October 7, 2014

Cutting the red tape on the U.S. border

From: Maclean’s

Canada and the U.S. plan to end the ‘tyranny’ of regulations that raise the costs of goods crossing the border

Luiza Ch. Savage

Robert Carberry is as passionate as it’s possible to imagine a bureaucrat who bears the unwieldy title of assistant secretary regulatory co-operation council secretariat. Sitting in a conference room at the Canadian Embassy in Washington, he speaks with the rapid-fire excitement of a person whose dreams are about to come true.

After 13 years of leaders pushing for Canada-U.S. regulatory co-operation—with only fitful progress to show for their efforts—it is about to arrive wholesale.


In the slow-moving world of bureaucracies this promises to herald a new era: institutionalizing co-operation inside the regulatory bodies. Until now, the process has been driven from the centre: by Carberry’s office inside the Treasury Board Secretariat and the White House Office of Information and Regulatory Affairs.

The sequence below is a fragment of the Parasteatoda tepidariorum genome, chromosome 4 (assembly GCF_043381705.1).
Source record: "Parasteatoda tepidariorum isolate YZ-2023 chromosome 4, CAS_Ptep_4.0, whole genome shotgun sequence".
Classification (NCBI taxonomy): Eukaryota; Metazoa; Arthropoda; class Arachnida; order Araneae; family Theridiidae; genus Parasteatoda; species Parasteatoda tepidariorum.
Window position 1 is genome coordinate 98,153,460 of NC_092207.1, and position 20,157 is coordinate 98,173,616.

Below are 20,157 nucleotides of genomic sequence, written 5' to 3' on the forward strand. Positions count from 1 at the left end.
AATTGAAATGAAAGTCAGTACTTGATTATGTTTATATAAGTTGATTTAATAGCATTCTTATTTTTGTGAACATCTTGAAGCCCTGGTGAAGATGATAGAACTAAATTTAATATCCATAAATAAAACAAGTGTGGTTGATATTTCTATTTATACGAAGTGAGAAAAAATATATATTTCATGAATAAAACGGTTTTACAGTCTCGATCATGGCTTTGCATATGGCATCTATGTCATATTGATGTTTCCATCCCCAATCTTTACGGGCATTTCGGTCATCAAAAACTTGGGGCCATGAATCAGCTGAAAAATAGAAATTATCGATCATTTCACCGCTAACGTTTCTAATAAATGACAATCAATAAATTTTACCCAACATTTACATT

If the plan succeeds, the impacts for consumers could be potentially huge. “It’s going to ease the movement of products, lower the costs of manufacturing, and hopefully that translates into either lower costs or better products for the consumers,” said Carberry.

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